Seed Garbage

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Avatar of Joseph
Joseph (@warriors41)    1 year, 9 months ago

Why don’t we put plant seeds in garbage? aren’t plants good? Can’t they grow in human waste? or is it too "toxic" and stuff to even live.

Still doesn’t it seem like an interesting system? as long as everyone can put anything and you’re told not to eat the plants fruit, not because you don’t have permission from a talking snake (snake/god no difference) but because the fruits contain toxic chemicals from like plastic.

My question is, are there any special plants out there that can eat garbage? What about pine or cedar trees?

0 votes, posted 12.21.2011 at 6:55 pm
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Avatar of General Tits Von Chodehoffen

Sometimes when they fill up landfills they cover them in dirt and make a park.

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Avatar of Joseph
Joseph (@warriors41)2 years, 4 months ago ago

not here, they make golf courses here, who wants to play golf???

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Avatar of Athens
Athens (@giraffe)2 years, 4 months ago ago

Interesting. Here is a somewhat relevant news article on using plants to apparently adsorb radiation in Japan…

http://ca.news.yahoo.com/blogs/good-news/sunflowers-battle-radiation-fukushima-japan-162924686.html

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Avatar of Max Moon
Max Moon (@maxmoon)2 years, 4 months ago ago

A plant would grow, given time and sunlight, but unfortunately they get buried by yet more garbage, and then covered by PLASTIC to keep the stench of biblical proportions from wafting out. In a few million years, Earth’s geology, where once there was coal, shale, schist, and lime as the sedimentary bedrock, there will be fossilized garbage with little to no practical use or beauty…

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Avatar of Alex
Alex (@hollowinfinity)2 years, 4 months ago ago

Wouldn’t it be interesting if we learned that all the natural resources we use today was garbage from civilizations from the past?

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Avatar of Joseph
Joseph (@warriors41)2 years, 4 months ago ago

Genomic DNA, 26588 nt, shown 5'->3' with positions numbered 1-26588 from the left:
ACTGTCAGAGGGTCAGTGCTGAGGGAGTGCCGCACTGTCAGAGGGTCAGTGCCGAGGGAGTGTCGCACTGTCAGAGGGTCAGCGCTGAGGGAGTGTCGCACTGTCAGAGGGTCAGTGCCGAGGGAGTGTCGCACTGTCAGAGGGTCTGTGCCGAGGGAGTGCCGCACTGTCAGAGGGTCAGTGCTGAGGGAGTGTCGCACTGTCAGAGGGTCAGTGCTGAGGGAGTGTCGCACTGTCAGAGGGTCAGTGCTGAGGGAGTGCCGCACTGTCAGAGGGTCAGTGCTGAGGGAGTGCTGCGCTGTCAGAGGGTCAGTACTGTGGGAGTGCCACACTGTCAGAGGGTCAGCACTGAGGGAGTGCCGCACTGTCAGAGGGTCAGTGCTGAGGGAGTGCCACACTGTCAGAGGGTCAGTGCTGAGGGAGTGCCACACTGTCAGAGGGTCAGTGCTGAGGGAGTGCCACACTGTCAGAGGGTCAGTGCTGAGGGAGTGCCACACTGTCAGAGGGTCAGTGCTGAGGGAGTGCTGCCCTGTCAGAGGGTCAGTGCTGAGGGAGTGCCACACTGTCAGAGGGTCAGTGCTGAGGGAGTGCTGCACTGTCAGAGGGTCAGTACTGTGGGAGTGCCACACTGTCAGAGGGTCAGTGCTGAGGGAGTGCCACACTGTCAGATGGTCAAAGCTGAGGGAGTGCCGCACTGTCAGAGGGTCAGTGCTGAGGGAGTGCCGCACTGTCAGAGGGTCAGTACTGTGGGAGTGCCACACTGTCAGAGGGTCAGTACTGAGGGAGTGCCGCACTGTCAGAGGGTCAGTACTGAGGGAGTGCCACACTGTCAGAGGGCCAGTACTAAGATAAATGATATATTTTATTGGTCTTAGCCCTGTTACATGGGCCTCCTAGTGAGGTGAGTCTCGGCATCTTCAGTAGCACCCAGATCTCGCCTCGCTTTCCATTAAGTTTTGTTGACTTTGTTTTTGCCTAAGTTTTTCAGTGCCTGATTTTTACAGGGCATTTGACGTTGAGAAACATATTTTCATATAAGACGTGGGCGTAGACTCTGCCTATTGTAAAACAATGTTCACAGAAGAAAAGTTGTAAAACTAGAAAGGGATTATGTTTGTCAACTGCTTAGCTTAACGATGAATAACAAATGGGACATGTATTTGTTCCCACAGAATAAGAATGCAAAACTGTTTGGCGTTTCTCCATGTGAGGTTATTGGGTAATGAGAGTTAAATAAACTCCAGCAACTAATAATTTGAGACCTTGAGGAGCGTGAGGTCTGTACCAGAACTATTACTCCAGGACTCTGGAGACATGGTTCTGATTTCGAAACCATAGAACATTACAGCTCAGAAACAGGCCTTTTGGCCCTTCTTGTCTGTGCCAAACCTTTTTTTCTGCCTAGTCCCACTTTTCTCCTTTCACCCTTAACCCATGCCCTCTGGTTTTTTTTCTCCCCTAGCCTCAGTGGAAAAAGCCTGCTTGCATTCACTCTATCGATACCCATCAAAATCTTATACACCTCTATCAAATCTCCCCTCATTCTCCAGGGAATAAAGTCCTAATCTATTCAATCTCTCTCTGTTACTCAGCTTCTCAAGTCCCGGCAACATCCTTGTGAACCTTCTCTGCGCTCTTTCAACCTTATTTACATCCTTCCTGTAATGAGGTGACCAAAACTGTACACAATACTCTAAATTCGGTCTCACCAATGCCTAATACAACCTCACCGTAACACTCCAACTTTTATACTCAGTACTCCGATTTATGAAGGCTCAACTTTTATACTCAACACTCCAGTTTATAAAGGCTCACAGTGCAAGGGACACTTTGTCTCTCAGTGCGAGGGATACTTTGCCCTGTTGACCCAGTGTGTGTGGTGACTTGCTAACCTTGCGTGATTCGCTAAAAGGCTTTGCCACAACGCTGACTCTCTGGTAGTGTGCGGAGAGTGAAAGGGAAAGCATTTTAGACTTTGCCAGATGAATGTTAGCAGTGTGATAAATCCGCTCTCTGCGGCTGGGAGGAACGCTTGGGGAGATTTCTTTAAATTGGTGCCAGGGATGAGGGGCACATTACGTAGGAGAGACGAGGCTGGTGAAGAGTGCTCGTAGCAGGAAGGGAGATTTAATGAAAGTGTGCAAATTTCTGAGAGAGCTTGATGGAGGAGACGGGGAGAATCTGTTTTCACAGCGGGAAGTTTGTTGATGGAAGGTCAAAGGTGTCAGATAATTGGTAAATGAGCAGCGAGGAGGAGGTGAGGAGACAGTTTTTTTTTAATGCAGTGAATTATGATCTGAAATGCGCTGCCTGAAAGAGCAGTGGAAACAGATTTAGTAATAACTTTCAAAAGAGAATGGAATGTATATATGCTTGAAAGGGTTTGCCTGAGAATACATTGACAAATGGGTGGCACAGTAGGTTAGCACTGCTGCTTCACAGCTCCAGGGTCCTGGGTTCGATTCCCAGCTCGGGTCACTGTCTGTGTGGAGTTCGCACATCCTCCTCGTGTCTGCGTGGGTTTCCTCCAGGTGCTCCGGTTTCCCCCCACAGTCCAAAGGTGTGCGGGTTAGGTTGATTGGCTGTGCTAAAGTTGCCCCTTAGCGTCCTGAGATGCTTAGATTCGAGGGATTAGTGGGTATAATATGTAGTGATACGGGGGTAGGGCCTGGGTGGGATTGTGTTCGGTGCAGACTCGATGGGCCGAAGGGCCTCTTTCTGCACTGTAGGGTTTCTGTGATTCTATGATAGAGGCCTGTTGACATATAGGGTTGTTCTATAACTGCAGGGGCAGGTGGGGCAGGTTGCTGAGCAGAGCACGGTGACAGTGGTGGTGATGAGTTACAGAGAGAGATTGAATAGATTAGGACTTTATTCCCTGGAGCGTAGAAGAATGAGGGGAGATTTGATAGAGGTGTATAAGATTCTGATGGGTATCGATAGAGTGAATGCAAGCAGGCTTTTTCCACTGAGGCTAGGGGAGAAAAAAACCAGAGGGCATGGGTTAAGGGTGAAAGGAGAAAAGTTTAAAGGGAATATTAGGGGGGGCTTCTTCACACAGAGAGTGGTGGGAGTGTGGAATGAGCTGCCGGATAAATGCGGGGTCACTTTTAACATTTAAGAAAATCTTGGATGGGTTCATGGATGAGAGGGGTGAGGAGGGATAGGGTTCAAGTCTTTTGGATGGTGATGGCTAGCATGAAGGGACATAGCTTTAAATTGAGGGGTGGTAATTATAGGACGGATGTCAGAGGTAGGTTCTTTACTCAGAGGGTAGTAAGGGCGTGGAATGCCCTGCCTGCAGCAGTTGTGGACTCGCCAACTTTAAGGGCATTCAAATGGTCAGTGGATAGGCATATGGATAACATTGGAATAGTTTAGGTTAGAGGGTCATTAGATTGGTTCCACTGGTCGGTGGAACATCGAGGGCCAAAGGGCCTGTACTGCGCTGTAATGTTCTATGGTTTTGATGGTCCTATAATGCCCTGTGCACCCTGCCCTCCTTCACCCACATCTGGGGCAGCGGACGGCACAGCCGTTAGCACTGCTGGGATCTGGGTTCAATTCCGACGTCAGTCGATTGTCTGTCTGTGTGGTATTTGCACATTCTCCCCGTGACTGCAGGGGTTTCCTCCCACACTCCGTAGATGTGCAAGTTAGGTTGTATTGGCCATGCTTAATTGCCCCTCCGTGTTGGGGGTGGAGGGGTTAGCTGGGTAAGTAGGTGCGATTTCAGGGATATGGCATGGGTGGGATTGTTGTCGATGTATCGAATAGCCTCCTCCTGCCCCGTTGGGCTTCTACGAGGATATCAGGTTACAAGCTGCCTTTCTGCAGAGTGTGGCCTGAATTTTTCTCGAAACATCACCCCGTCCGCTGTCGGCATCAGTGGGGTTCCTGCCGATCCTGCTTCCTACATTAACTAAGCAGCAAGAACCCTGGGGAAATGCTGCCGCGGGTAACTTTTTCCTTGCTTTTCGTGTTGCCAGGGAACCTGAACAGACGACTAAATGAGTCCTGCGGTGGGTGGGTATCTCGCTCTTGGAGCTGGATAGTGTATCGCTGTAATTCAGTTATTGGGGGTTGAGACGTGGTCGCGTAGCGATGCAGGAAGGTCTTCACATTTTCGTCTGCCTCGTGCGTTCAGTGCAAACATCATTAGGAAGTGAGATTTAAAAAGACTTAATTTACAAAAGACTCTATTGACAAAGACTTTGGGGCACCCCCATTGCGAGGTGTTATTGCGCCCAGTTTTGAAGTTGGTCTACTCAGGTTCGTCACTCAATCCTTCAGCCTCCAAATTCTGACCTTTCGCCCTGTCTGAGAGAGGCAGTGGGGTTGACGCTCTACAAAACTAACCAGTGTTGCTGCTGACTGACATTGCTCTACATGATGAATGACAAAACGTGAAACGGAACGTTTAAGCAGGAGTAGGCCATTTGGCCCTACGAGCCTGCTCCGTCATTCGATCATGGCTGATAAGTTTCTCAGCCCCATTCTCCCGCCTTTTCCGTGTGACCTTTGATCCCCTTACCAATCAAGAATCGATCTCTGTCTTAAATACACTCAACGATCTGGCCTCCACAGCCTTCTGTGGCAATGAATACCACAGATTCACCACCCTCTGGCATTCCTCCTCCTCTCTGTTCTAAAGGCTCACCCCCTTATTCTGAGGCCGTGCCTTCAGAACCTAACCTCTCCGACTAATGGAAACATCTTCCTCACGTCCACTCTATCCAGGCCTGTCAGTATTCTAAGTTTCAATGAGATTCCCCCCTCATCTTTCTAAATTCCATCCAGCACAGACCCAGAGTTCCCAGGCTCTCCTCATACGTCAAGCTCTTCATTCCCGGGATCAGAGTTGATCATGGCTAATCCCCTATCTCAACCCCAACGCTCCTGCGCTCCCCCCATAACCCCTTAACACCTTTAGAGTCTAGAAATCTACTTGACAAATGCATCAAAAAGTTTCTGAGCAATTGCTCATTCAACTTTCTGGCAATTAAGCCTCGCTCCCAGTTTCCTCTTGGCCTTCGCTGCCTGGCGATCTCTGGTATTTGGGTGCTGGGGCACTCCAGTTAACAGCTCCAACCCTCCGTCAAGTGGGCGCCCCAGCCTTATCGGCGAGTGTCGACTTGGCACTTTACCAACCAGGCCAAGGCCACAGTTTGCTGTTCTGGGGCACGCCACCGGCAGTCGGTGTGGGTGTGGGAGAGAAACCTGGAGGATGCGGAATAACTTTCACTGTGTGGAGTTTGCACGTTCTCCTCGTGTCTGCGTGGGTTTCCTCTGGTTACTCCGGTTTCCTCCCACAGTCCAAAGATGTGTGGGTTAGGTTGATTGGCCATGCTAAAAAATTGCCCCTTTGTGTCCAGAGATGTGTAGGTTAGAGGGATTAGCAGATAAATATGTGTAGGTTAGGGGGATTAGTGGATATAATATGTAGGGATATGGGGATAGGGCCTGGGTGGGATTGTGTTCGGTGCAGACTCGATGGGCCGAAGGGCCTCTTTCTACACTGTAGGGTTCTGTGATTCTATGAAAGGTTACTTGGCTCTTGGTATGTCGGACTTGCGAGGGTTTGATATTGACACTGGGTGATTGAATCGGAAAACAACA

@Giraffe Thanks for the article :)

@Max Can you easily bury a Pine Tree in garbage? If they were tall enough. It sounds great but i’m worried that any plant will get diseases and die and then spread. I guess we’ll find out from Japan won’t we :)

@Alex isn’t it? :P even the water we drink, is the same water the dinosaurs drank.

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Avatar of Alex
Alex (@hollowinfinity)2 years, 4 months ago ago

I meant more like, maybe in a few 1000 years people are going to assume plastic is a natural resource.

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Avatar of Athens
Athens (@giraffe)2 years, 4 months ago ago

hahaha

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Avatar of Joseph
Joseph (@warriors41)2 years, 4 months ago ago

but it is. Our whole environment is natural, only it can only go so far until it is unhealthy. Burning the earths carbon pockets is unhealthy, but it is a natural thing and we use it to make computers, but about plastic… I wonder if there is a way to actually make plastic better… what would happen to an animal if it ate the plant that was growing in the garbage dump?

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Avatar of Dominika
Dominika (@dominika)2 years, 3 months ago ago

i think it depends on the sort of garbage. I highly doubt any plant could really digest metal, plastic, styrofoam, or most synthetic materials.

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Avatar of grass
grass (@wombat86)2 years, 3 months ago ago

^^^ THIS!!!

Oyster mushrooms and other mushroom species are awesome at “eating” and breaking down toxins in our environment like garbage and chemicals and oil spills.

http://www.fungi.com/mycotech/petroleum_problem.html

Its called mycoremediation and it could have (IMO should have) been used to clean up the bp oil spill in the gulf and so many other sources of chemical contamination worldwide.

Nature has its own way of dealing with harmful and toxic substances. We have a lot to learn from nature on this subject. I am all for planting seeds in garbage piles! Many seeds won’t germinate/grow in these environments, but the ones that can adapt and evolve to thrive in these situations are pretty much the only way we can restore the planet from all the damage and pollution that humans have created.

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